How to Become Customer Centric

By Faisal Hoque  |  Posted 2008-04-21 Email Print this article Print
 
 
 
 
 
 
 

DeWalt proves that focusing on customer needs and experience, and aligning organizations toward meeting those needs, will lead to greater business advances.

Partners and networks provide ideas and capabilities the organization lacks. Remember, most smart people work somewhere else. In addition to its in-house capability, Black & Decker has an open mind toward acquisitions that will bring new products and product categories, as well as human talent.

Customers have ideas, too. They are the ultimate reality check. No innovation strategy will work without a laser focus on customers, and this focus must adjust as existing customers need change, new customers appear and competitors seek to entice them all away. A deep understanding of the customer is necessary. DeWalt executives surely know the old construction saying, “People don’t buy a quarter-inch drill; they buy a quarter-inch hole.”

Customer-centric innovation begins with a “business architecture,” a map of all business processes and how they affect the customer. With this picture of the business, the company can then ask: What would work better? Is the enterprise genuinely serving the customer or does it just pay them lip service? Is the organization properly configured? Are there redundancies and inefficiencies that cause delays or raise costs? Does it need better information at any point? “Best state” models can be created and tested before any changes are made.

Research at 342 companies by Wharton School Prof. George Day revealed that success comes from three sources: giving customers priority and empowering employees to serve them; aligning the organization through incentives, accountabilities and structures; and generating relevant information. Of the three, Day found that orientation and configuration are more important than information. That’s why customer relationship management (CRM) software systems often fail: Companies are just sifting data without changing the way they work.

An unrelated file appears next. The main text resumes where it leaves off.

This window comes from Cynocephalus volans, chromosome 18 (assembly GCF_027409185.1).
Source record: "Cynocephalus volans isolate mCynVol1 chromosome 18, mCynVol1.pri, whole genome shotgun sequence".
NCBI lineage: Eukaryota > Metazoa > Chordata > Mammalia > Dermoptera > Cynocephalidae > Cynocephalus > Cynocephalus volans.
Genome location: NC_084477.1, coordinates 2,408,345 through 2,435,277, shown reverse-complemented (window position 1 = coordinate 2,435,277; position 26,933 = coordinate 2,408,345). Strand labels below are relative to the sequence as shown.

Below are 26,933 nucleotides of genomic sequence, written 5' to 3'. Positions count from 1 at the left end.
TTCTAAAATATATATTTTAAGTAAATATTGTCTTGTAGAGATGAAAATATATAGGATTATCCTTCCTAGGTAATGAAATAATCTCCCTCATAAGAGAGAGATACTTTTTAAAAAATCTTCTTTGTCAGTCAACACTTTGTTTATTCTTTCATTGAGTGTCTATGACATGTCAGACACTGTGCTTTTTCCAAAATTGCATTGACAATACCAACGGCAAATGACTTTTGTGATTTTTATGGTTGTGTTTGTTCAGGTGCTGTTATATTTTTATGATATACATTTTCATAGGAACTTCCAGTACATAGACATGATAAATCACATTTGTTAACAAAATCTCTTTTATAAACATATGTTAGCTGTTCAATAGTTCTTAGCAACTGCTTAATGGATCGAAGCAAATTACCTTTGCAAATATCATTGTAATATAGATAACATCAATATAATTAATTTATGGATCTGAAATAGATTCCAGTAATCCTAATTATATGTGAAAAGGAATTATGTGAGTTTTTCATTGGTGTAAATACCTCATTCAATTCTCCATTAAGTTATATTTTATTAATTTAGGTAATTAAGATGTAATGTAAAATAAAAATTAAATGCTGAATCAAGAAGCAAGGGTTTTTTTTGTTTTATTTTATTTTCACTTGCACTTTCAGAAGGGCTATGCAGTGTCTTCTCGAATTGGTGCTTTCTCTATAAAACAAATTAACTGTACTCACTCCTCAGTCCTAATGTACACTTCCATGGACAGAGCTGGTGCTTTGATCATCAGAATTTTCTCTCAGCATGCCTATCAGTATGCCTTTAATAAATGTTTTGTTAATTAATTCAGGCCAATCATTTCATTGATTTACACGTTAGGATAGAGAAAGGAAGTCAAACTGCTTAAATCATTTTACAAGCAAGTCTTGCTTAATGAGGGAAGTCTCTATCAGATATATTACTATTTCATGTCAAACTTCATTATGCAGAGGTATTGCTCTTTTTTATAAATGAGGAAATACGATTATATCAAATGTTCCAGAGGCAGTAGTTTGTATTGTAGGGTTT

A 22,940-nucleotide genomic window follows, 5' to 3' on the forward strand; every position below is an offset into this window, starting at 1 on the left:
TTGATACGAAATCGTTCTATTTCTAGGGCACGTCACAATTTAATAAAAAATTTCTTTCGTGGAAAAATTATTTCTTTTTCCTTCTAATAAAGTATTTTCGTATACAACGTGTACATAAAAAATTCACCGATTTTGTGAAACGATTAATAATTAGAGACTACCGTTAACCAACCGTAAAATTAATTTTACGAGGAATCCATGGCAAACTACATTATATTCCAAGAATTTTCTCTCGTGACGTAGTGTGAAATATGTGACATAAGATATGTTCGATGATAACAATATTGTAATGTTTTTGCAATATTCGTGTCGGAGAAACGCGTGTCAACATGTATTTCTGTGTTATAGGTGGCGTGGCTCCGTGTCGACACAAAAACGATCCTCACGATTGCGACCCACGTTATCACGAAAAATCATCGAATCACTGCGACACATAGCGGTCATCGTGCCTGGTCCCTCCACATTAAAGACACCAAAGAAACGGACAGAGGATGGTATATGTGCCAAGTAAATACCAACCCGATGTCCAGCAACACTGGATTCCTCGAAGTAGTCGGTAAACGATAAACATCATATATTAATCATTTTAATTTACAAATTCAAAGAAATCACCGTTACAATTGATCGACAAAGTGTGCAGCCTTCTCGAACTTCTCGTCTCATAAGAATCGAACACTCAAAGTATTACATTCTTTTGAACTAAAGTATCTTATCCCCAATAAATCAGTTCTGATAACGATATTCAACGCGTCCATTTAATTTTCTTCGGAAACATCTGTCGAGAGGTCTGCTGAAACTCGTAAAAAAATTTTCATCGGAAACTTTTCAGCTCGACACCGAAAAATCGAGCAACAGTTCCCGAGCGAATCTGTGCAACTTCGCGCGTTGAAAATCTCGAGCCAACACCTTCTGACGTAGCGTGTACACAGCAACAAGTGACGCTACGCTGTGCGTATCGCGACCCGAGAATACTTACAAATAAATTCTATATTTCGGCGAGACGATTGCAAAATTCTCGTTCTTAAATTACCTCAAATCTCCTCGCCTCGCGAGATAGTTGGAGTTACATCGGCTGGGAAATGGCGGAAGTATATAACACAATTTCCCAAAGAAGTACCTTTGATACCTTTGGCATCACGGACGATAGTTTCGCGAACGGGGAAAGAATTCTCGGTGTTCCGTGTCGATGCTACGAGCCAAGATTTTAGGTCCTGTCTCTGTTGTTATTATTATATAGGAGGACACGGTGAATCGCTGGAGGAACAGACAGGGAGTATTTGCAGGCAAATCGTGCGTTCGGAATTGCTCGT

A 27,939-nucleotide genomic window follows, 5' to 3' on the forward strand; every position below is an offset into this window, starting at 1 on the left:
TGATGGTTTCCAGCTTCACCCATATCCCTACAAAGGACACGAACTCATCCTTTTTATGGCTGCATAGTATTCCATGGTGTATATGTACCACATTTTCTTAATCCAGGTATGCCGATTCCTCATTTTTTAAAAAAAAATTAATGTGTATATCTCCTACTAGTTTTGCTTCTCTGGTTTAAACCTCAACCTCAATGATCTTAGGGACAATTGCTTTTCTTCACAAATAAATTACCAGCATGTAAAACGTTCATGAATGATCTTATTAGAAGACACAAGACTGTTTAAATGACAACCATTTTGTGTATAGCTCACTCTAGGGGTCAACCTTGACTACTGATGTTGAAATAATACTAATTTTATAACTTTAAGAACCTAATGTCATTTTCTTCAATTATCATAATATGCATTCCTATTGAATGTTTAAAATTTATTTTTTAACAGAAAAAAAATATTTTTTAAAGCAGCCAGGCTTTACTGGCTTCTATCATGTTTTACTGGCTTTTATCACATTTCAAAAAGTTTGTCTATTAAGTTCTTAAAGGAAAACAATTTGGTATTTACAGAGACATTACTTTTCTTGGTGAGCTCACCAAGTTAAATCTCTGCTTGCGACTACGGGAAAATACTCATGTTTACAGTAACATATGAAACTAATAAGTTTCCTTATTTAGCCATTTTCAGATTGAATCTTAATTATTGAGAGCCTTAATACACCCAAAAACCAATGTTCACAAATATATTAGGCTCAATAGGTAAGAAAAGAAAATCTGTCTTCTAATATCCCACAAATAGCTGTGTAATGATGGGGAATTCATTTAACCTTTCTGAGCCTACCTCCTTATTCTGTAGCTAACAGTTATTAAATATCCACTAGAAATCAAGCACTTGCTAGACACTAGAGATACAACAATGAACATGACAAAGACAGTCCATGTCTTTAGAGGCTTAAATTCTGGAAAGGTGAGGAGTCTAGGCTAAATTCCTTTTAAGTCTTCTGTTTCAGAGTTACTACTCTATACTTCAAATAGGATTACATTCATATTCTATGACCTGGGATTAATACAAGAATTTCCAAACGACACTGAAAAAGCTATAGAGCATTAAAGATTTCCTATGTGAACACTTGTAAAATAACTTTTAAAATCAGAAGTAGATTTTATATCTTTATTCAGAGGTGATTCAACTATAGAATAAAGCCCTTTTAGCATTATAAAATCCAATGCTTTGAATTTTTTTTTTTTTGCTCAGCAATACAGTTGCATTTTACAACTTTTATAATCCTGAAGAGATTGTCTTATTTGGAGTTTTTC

Management 101 strategies of this nature can directly affect the bottom line. DeWalt’s U.S. power tool revenues have grown from $150 million in 1991 to more than $2 billion today, and its share of the professional power tool market has grown from just over 10 percent to 50 percent. Such is the power of customer-centered innovation.


FAISAL HOQUE is the chairman and CEO of BTM Corporation. BTM innovates new business models and enhances financial performance by converging business and technology with its unique products and intellectual property (IP). © BTM Corporation

To learn more about Innovation, visit http://www.btminstitute.org



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Faisal Hoque, Founder, Chairman and CEO, BTM Corporation Faisal Hoque is the Founder, Chairman and CEO of the Business Technology Management Corporation. BTM Corporation innovates new business models, enhances financial performance, and improves operational efficiency at leading global corporations, government agencies, and social businesses by converging business and technology with its unique products and intellectual property (IP). A former senior executive at General Electric (GE) and other multi-nationals, Mr. Hoque is an internationally known, visionary entrepreneur and award winning thought leader. He conceived and developed Business Technology Management (BTM) to direct the social and economic growth of organizations by converging business and technology, helping transform them into "whole-brained enterprises." He is the author of "The Alignment Effect," "Winning the 3-Legged Race," and "Sustained Innovation," among other publications.
 
 
 
 
 
 

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